Allocating resources – 20 minutes
Divide the participants into two groups. Explain that each group represents a fictitious community. Award one group 50 “resource points” and the other 35 “resource points” Ask the two groups to split up and to allocate a certain number of resource points to each of the following categories based on how important they feel that category is to the community’s quality of life:
Employment opportunities; medical care; education; quality of housing; water and air quality; aesthetic qualities (trees, parks, etc)
Ten points for any given category, such as housing, “buys” the most desirable element with that category; seven “buys” an acceptable level and is the average; five and below “buys” below average. For example, 10 may mean large, new private homes, 7 decent apartment buildings, and 5 and below public housing and tenements. Discuss briefly how their allocation of resources to one category may affect what they can and need to allocate for another. Stress that together these categories make up a total quality of life “quota”. Remind them that they are making decisions for their own communities.
Comparing results – 15 minutes
When they come together again, ask a representative from each group to report on their group’s decision. Talk about what the allotments they have given to each category may mean: Are they above or below “acceptable” standards? Have them discuss why they made these decisions, and how they felt about being forced to make these decisions about basic elements that affect their quality of life. Are they happy with the number of points they were able to give to each of the categories? Compare and contrast the results between the two groups. How does one group react to the decisions made by the other? How does the ranking they have given to each category correspond to conditions in actual communities? Do they live in an area with many or few “resource points”? Explain that the decisions they made are very much like those made by families and communities in real life.
The facts of environmental justice – 15 minutes
By taking a look at environmental problems around the country and around the world, we can begin to understand just how lucky we are to live somewhere with trees and relatively clean air and water.
Discuss some of the following points: Environmental Justice Facts (info obtained from the Union of Concerned Scientist, the Commission on Racial Justice of the United Church of Christ, and the University of Michigan)
- Two-thirds of the people who live in cities around the world are forced to breathe air that contains dangerously high levels of sulfur.
- The World Health Organization estimates that over 10 million children in “third world” countries and in poor communities of industrialized nations die each year from drinking contaminated water.
- Much of the massive deforestation of the world’s rainforests is taking place because the large number of disenfranchised people in tropical Africa, Asia, and Latin America turn to the forests for subsistence farming and fuel when their governments and economies offer no alternatives.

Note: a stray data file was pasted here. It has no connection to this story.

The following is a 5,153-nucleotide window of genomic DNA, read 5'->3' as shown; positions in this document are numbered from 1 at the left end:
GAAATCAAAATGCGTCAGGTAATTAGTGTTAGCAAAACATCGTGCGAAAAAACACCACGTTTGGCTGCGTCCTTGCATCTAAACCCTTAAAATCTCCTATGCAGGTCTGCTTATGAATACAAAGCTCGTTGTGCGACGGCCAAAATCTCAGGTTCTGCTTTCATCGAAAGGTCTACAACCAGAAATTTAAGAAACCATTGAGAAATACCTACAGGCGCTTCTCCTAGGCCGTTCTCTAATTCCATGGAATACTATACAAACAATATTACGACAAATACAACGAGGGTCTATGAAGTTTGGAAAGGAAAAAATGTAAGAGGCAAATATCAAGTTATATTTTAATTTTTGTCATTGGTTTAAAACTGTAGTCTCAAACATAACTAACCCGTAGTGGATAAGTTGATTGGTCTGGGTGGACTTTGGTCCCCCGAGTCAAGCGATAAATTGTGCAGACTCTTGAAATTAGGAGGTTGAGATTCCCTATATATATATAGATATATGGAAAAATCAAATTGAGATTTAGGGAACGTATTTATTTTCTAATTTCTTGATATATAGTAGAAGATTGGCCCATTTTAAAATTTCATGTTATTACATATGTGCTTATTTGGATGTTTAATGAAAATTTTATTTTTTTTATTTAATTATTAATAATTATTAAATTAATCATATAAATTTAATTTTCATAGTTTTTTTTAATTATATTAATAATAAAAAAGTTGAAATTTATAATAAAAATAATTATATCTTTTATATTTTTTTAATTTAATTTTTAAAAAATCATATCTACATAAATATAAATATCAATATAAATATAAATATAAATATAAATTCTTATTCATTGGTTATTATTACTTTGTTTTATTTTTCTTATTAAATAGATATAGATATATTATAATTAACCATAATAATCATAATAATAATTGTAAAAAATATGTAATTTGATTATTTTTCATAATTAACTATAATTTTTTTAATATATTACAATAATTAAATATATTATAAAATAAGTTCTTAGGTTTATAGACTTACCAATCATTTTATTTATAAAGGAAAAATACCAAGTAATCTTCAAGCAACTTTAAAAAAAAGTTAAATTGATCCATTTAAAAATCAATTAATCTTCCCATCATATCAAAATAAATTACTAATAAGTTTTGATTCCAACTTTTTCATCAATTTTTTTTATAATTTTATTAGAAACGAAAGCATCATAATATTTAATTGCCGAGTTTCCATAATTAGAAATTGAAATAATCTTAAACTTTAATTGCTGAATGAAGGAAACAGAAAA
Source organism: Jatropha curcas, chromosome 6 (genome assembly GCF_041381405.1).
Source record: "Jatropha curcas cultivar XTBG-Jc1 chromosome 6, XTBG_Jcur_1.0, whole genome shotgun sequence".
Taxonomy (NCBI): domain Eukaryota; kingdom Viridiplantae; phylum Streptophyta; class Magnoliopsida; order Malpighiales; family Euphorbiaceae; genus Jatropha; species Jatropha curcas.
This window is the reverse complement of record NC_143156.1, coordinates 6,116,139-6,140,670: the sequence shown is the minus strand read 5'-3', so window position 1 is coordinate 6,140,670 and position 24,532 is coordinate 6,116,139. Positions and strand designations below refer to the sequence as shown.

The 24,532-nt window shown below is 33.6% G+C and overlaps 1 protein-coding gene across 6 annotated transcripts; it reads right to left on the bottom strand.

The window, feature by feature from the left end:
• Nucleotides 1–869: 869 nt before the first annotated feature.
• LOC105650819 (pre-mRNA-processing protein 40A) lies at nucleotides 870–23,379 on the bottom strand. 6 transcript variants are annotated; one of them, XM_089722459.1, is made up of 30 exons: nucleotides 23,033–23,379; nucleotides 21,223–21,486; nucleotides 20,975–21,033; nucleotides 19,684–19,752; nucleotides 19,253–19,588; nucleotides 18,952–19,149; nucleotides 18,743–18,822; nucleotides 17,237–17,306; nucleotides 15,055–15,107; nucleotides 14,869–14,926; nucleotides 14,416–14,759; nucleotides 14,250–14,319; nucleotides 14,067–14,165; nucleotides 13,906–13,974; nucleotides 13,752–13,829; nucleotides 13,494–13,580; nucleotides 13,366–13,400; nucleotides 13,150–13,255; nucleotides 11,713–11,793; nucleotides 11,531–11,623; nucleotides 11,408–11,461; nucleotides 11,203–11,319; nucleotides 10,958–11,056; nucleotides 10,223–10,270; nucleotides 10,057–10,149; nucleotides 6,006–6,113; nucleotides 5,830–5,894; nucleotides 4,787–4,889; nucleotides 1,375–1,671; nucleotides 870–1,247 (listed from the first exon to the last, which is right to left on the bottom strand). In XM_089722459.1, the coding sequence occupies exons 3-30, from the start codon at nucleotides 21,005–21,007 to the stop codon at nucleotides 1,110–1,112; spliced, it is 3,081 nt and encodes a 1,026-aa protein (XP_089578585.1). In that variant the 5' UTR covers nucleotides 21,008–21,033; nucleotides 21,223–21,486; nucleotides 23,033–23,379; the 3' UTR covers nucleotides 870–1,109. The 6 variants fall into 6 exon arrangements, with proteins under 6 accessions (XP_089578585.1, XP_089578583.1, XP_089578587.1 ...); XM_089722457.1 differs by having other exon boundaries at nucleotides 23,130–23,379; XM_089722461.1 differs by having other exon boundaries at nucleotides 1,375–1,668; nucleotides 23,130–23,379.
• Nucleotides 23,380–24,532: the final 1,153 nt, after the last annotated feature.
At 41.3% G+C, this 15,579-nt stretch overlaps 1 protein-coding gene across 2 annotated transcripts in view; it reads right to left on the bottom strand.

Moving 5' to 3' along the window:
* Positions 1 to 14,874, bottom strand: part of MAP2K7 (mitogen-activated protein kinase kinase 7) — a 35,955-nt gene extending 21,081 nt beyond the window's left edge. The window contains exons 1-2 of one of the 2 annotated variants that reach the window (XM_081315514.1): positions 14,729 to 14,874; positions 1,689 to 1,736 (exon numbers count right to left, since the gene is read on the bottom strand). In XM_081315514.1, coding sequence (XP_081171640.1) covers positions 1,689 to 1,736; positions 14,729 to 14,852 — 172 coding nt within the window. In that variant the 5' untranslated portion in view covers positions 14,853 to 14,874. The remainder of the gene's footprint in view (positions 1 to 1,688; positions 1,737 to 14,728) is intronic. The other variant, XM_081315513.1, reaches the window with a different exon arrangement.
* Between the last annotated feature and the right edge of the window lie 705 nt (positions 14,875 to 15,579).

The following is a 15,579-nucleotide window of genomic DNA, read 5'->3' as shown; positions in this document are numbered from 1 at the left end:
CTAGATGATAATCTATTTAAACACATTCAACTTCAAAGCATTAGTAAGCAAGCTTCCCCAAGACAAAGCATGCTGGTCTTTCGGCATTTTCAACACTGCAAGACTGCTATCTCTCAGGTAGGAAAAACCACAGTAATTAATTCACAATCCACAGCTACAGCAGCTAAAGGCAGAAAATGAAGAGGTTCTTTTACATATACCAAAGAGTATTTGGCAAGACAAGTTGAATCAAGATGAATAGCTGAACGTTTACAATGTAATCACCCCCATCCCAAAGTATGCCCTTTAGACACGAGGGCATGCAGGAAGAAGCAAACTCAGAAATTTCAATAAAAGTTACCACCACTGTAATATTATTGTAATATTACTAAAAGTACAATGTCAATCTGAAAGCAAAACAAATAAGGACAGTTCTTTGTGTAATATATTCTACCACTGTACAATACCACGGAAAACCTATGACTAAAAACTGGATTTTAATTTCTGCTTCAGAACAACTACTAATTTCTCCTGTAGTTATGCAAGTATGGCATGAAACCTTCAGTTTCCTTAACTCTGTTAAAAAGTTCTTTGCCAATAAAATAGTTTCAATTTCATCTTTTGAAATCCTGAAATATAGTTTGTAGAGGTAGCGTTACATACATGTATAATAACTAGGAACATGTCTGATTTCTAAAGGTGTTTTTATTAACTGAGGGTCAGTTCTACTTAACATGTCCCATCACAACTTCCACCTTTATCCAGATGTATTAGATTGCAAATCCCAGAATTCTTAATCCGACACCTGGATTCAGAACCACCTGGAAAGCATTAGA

- Studies conducted by the US Environmental Protection Agency, the University of Michigan, and the United Church of Christ have shown that minority and low-income communities in the US have consistently been selected in greatly disproportionate numbers as sites for chemical factories, landfills, and incinerators.
- Middle-income minority citizens of the U.S. are more likely to live in a community with a hazardous-waste site than white citizens of the same income level.
- African American children are two to three times more likely than white children to suffer from lead poisoning caused by lead based paint and lead pipes in old housing projects.
- Over 60% of African Americans and Hispanic Americans and half of all Asian Americans, Pacific Islanders, and Native Americans live in communities with unregulated toxic waste sites.
- 80% of Hispanic Americans live in counties with substandard air quality.
As we can see from this information, not everyone enjoys clean air or water. The greatest burden of environmental degradation is suffered by poor people both in the US and around the world.
The reasons behind the facts – 5-10 minutes
Discuss the fact that one of the main reasons that poor and minority communities face these environmental health hazards is that such groups have traditionally lacked the political power, resources and experience to fight the placement of hazardous-waste sites in their neighborhoods. Bring in the groups’ decisions about resource point allocation to demonstrate this. As new toxic waste facilities often promise jobs, communities are forced to choose between fewer jobs (hence continued poverty) on the one hand, and employment that brings serious health risks to workers, their families, and those living in the vicinity of the site on the other. This is a cruel choice.
All around the world, and poor rural areas in America, millions of people do not enjoy the quality of life that many of us take for granted. This is clearly unacceptable on moral grounds. Because, however, pollution crosses the lines drawn on map or in people’s minds between neighborhoods, cities, and countries, by taking our own clean air and water for granted, by not protecting such critical components of a healthy environment for all communities, including poor and minority communities, we place our own health at risk. The “secrets” we bury in the ground seep out and catch up with us.
Taking the next step – 5-10 minutes
Discuss what we can do to further environmental justice:
(You may want to invite a leader of a local environmental justice group to join you at this point in the program.)
Work together with other ethnic and religious groups, community organizations, and environmental groups to clean up dirty neighborhoods; demand equity in the disposal of toxic material.